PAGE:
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Lake Charles, Louisiana, United States
Hello, and welcome to my blog! I like to write about children's literature, fairy tales, feminism, and pop culture in general. I've recently earned my Ph.D. in children's literature at the University of Louisiana at Lafayette. I also review children's and young adult books for Kirkus and teach English at Sowela Technical Community College. Oh, and I like cats! [Banner image artwork by Yuki Midorikawa]

Sunday, March 11, 2012

Pixar's Brave and the Fear of Romance

New information just released about Pixar's latest, BRAVE: it seems the movie's heroine, Merida, won't be going the way of the Disney Princess.

An article at TIME tells us that "This is a fairy tale without romance."  Instead, the focus of the narrative will be on Merida's desire for adventure in favor of romance.  While her mother wants to keep up the tradition of having Merida marry a prince, Merida isn't listening.  The article insists that this is more a story about a girl defying her mother, something to which all teenage girls should be able to relate.

(Wait -- where have I seen that before?)

Ready for adventure -- no man required.

Pixar seems almost gleeful about revealing this.  I'm fine with a girl not needing romance in her adventure.  I mean, boys can have adventures without romance, right?  Well, there was Dreamworks' HOW TO TRAIN YOUR DRAGON.  A boy, his dragon, an adventure.  And a little bit of romance.  Well, and there was Pixar's own WALL-E.  A (boy) robot, a spaceship, an adventure.  Oh and a (girl) robot he has a massive crush on.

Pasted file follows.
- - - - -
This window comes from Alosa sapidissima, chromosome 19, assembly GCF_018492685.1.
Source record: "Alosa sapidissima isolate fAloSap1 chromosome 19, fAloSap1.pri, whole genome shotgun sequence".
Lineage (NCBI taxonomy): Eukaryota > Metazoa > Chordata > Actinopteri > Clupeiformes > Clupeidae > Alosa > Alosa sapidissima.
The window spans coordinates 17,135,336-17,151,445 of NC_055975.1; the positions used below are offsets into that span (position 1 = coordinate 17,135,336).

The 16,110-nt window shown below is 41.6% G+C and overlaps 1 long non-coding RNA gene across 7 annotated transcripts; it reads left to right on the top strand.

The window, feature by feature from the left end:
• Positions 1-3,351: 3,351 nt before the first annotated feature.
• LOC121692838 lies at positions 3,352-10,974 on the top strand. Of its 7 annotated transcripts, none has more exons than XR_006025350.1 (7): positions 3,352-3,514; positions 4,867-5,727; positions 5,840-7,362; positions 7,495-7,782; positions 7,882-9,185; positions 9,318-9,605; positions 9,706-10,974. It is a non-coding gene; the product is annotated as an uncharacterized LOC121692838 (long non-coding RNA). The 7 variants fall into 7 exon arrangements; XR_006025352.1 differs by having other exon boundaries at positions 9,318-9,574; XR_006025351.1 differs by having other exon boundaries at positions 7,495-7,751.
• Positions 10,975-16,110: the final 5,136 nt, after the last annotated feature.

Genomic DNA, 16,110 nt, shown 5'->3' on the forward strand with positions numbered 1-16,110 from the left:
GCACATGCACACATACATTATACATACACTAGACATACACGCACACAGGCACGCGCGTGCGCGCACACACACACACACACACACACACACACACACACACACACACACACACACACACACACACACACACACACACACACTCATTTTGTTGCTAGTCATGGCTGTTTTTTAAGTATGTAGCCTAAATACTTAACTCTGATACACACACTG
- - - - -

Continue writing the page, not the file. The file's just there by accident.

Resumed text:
Not romantic AT ALL.

Does removing romance from a girl's narrative like BRAVE suggest that girls must eschew romance in order to "go on adventures" and be "just like the boys"?  Can't a strong girl save the day and get the boy, too?

Small wonder why Pixar seem so proud of themselves.  The revulsion many contemporary mothers, grandmothers, and aunts feel towards the Disney Princesses is finally beginning to have an impact on the market.  Even Disney itself has promised to stop making fairy tale films.  (Presumably, "romance" and "fairy tale" go hand in hand for Disney.)

What do you think?  Is the film sending girls the wrong message?  Isn't desire a part of growing up?  Can girls really not have their cake—and eat it, too? 

2 comments:

  1. Also, if they're trying to go for gender equality in making a strong female lead, my question is: Why are there(of the 'main' characters listed on their website) 10 male characters and 2 female ones (not counting the horse, which they probably made male if it's anything at all).

    Maybe they'll get the romance thing down, given time, and maybe someday we'll even finally see true gender equality (not even going into race right now) in American movies. Until then, at least we can try to raise awareness so people realize they're living in a world where media is male-dominant. So many people don't even notice...

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  2. Excellent point! Well, the film's not out yet, but I seriously doubt we will discover that Merida has a half dozen female friends to fill out the cast.

    And yes, gender, race, and I'll add sexuality. Yup, so many people are unaware or unwilling to admit that the media is often male-dominant. Shannon Hale posted about this on her blog and I swear, half her readers were up in arms over it.

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